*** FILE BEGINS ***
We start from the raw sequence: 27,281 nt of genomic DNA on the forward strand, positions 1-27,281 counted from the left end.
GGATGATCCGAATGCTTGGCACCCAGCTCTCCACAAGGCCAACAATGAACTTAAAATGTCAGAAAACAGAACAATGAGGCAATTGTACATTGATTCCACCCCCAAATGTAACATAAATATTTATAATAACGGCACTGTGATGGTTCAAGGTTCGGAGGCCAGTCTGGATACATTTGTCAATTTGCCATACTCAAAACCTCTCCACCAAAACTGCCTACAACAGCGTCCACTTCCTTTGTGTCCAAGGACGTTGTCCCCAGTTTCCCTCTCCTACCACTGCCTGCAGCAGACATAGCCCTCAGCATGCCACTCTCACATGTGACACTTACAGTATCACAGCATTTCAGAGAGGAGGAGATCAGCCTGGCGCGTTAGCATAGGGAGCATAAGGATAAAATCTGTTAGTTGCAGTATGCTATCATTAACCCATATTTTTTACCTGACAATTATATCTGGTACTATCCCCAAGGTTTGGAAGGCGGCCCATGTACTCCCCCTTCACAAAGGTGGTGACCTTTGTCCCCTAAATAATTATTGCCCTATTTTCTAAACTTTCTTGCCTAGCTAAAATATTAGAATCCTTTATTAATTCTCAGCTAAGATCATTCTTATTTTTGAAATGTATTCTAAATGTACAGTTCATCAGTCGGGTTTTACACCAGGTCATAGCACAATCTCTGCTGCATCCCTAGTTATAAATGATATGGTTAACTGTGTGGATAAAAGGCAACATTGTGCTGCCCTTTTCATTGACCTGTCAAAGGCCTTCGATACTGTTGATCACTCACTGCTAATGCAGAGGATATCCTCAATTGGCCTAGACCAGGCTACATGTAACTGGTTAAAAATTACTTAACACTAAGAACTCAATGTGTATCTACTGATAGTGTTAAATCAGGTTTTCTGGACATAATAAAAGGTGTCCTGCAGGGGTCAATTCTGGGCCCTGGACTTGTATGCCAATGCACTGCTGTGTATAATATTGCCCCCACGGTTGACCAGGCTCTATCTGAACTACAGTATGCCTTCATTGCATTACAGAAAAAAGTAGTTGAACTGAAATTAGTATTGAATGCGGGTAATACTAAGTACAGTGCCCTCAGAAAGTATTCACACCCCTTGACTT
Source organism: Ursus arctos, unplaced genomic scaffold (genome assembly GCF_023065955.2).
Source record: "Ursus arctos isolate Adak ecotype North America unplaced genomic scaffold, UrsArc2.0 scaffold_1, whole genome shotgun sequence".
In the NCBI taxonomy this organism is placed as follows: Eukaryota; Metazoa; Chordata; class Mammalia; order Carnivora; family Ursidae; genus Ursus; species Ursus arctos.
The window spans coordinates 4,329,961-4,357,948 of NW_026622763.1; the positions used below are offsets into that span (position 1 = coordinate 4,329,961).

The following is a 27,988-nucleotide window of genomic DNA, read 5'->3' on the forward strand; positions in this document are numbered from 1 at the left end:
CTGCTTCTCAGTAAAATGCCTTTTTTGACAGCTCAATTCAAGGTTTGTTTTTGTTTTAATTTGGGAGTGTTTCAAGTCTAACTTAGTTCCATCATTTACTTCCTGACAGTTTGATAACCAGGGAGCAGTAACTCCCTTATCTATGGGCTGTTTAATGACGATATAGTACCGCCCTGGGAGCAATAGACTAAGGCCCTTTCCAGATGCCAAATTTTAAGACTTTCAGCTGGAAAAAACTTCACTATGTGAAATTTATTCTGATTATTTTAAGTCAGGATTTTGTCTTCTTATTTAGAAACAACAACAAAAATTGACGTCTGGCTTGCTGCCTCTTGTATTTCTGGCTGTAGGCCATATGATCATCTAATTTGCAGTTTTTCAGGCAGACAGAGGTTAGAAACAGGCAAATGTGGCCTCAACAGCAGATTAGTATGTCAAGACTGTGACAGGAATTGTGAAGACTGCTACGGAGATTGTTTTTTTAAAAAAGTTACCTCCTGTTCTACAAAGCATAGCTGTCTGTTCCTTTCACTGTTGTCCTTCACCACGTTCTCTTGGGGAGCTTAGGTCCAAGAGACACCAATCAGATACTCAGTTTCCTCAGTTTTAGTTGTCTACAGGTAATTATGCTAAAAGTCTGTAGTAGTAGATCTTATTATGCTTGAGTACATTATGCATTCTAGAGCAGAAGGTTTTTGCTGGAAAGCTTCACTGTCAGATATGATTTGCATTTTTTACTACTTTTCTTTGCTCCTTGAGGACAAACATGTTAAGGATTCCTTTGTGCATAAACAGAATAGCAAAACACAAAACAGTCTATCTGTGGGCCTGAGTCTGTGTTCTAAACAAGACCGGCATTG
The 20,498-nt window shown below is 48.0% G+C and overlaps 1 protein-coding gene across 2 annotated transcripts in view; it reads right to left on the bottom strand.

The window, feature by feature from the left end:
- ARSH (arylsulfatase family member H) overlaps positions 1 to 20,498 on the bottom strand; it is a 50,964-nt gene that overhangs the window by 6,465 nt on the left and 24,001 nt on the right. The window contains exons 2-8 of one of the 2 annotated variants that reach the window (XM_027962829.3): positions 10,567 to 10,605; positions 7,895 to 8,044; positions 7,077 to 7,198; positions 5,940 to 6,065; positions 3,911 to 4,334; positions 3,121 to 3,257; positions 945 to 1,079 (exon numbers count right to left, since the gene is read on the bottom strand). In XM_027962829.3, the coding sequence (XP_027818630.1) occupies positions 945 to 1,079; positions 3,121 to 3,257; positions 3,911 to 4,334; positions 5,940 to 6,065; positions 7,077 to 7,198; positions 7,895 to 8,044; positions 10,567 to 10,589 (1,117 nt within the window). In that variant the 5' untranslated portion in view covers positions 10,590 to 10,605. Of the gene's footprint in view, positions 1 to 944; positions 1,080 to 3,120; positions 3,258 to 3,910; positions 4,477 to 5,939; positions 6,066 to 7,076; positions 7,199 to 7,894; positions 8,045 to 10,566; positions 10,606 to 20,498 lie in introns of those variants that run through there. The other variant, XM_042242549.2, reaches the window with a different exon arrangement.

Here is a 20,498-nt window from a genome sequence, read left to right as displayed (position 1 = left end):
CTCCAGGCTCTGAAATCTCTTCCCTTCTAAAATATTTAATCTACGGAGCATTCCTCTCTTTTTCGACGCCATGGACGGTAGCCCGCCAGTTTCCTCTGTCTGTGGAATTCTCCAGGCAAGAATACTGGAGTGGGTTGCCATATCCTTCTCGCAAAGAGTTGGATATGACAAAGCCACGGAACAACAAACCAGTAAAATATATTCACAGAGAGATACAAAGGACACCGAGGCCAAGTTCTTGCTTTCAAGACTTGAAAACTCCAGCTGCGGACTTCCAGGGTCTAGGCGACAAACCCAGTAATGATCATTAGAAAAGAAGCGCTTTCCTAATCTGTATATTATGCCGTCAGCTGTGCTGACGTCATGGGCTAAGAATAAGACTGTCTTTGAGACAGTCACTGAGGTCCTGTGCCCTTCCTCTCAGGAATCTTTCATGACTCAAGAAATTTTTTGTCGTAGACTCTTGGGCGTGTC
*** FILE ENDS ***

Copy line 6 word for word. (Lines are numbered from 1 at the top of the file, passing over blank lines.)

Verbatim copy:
The window spans coordinates 4,329,961-4,357,948 of NW_026622763.1; the positions used below are offsets into that span (position 1 = coordinate 4,329,961).